Gazetteer of the State of Missouri

1837

Gazetteer of the State of Missouri Wetmore, Alphonsos

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Wetmore, Alphonoso. Gazetteer of the State of Missouri, 93–96. St. Louis: C. Keemle, 1837.

. . . The quality of the lands in Jackson has not been overrated, as the close observer will discover, since thrifty cultivation has turned up to view the fatness of the soil. The county of Jackson is happily situated, with a market close at hand for a large amount of its farming products. This market is made by the location of half-civilized emigrant Indians close on their borders, and by the wants of the half-starved tribe of Kansas Indians, who reside farther out, in the territory of the United States, west of Missouri. The military post of Fort Leavenworth, on the same side of Missouri river, and half a day’s ride above, likewise swallows up a considerable amount of produce, particularly since the location of the dragoons at that place. With these local advantages, it is not strange, therefore, that the fanatic tribe of Mormons fixed their mock revelation city of “New Jerusalem” in this county. In a poor country, “the storehouse of the Lord,” which the priests and elders of their church require their people to fill ( for their use), would have been in the condition of the Irishman’s crib, “brimful of emptiness.” The disgusting folly and the outrageous villanies of the Mormons, who had swarmed into the county of Jackson, induced the old settlers to rise in arms and expel them. The measure, although a strong and a violent one, was fully justified, and indispensable, in consequence of the impertinent and mischievous interference of the Mormons with the slaves of the county. Their threatened association with the neighboring tribes of Indians was a serious subject of alarm; and no longer considered [93] doubtful in point of fact, when the Mormon population were found with arms pointed against their neighbours. The operation of fanatic zeal upon the human mind will account for the seeming improbability and the audacity of the outrages contemplated, and those actually perpetrated by this people. This tribe of locusts, that still threatens to scorch and wither the herbage of a fair and goodly portion of Missouri by the swarm of emigrants from their pestilent hive in Ohio and in New-York, must here be allowed the enviable distinction of having their follies and mad achievements recorded. It may serve the same valuable purpose, when viewed by the reader, that was designed by the Spartans, who made their slaves drunk, to show the children of Lacedæmonia the folly of inebriety. Without descending to the minutiæ of the origin of the Mormon creed, which would be as fatiguing as the detailed events of a wolf-hunt (including a biography of all the dogs), some of the most important particulars will suffice.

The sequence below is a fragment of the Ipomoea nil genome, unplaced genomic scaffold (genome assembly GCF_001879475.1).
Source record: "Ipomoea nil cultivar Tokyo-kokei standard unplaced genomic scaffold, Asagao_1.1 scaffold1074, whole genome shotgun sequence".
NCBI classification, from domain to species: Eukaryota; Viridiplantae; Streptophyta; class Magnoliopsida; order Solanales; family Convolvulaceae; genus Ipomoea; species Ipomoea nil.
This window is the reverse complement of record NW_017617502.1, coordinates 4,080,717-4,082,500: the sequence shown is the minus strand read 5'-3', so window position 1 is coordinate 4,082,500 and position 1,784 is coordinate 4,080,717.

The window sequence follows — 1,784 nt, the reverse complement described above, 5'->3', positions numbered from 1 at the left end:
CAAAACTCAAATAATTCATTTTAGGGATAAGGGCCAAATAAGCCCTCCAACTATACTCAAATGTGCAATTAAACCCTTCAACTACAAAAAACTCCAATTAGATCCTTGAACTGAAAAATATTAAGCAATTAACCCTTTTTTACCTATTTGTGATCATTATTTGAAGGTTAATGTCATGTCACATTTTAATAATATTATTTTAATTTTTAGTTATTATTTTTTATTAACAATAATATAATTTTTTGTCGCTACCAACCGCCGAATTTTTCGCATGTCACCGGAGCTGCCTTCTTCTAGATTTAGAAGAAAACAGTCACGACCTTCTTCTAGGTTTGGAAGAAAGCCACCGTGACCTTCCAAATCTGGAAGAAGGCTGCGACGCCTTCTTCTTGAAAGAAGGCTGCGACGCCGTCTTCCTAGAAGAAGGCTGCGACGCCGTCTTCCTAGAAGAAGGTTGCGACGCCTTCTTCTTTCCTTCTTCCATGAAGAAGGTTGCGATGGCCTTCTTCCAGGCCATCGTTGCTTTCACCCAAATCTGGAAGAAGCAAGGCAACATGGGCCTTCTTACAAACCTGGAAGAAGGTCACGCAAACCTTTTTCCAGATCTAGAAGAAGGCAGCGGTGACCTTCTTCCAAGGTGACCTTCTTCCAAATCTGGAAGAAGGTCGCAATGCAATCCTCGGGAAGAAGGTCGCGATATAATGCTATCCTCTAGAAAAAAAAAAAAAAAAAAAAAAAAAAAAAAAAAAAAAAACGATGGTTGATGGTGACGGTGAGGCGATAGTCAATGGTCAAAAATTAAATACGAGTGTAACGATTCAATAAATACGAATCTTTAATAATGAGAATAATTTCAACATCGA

Somewhere in the western part of New-York, a few years ago, there existed a vagabond, whose name was Joe Smith. He was akin to some of the other Smiths, probably the black-Smiths. The only peculiarities of his early life are comprised in these important facts: he was too lazy to work; he was not sensible of the propriety of having the holes in his clothes patched; and he could perceive no necessity of washing his face; “for,” said Joe, “it won’t stay washed.” There was another peculiarity in the character of Joe. He had, by some unaccountable effort, learned to trace characters with a pen, so as to be able to write his name; but he insisted that the usual orthography of the name was wrong. He therefore corrected the errors of the early lexicographers, and subscribed it thus—“Go-Smith.” This innovation marked his character, and he subsequently became a reformer in religion as well as in grammar, and with like advantages in both instances. In orthography he is a “real horse,” full match for one of the lieutenant-governors of the great valley, who wrote Congress in the following unique style—“ Kongris.” As it has been observed that Joe was too lazy to obtain his bread by honest labour, it naturally followed that he must rely upon his wits, however obtuse these might [94] appear. His want of learning and sense probably helped out the delusion he has practised so extensively, and aided him in making the impression that he was inspired. He has convinced his followers that he can converse in “unknown tongues.” As he made horrible butchery of the English, it was fair to suppose he could speak some language; and the opinion that beasts and birds converse, has gained currency to some extent. In the prosecution of his scheme of reform, to enable him to “remove the deposites” from the pockets of his dupes to his own, in conjunction with two or three confederates, he professed to have found in the earth a book with golden leaves. This book, leaf by leaf, Joe Smith, by aid of inspiration, read to a friend, “who held the pen of a ready writer,” and it was written out in dull, drawling, oriental style. The reader could only translate and read these golden tablets with the aid of a pair of marble spectacles, strapped to his head with thongs of leather; and this part of the solemn farce was performed in a closet, from which much of the light of heaven was excluded. Mystery is always imposing; and that which is incomprehensible commands the homage of all those who delight in the marvellous. The novelty of miracles sometimes induces us to help the impostor in his efforts to cheat us into a belief in impossibilities. The same corrupt taste assembles crowds around a calf with two heads, and leads to the foot of the gallows, on great “hanging festivals,” thousands who might be more profitably employed at home. As Joe Smith had not quite mind enough to be amused with any thing he saw or heard in this world, it was easy for him to look grave; gravity, being an illegitimate half-brother of wisdom, enabled this prophet of Mormon to pass for a sage or a seer, when he was only an impostor and a nincumpoop. Joe had heard, or he had dreamed, that the world was governed by women, sometimes directly, but, where the Salique-law was in force, by indirect means. He therefore began the explanation of his solemn mysteries to the fair daughters of eve, who look with peculiar pleasure on golden pages. It should be here remarked, that this book, which is a translation, if we may believe Joe, is the most ridiculous farrago of nonsense that, in the press, ever disheartened a printer’s devil [95] in the senseless expenditure of ink. There is not a sentence in it that has point or meaning, or can be made to reach the understanding of any human being, except the reader may have the advantage of being a knave or a fool. The expounders of this Mormon bible have, by much preaching, persuaded a large amount of folly and ignorance to believe, that some city of Zion was to be erected somewhere, and the leaders have determined that in Jackson county a spot is indicated to them by supernatural agency. To this county, then, this mass of human corruption was moving to an alarming extent, when, in self-defence, the good citizens of Jackson put in execution the good old law, and scattered them abroad into the neighbouring counties. But as good and wise communities rise out of the ashes of martyrdom, so the Mormons have added to their numbers and increased their consequence by the persecutions that they claim to have suffered; and they are supposed to be returning to the charge with the added strength of many recruits, guns, trumpets, &c. Looking calmly on the practices of folly and villany, and the success that uniformly attends the most extravagant pretensions, we should not feel any surprise to find a leader numerously followed, the prominent tenets of whose sect commanded the members to eat raw flesh, and walk on “all fours.” As an instance of human delusion, reference may be made to the success of the impostor Matthias, whose long beard and white wand led astray rich, well-educated people. We might exclaim with my maiden aunt Abigail, “The Lord deliver us from whiskers of every cut and fashion!” . . .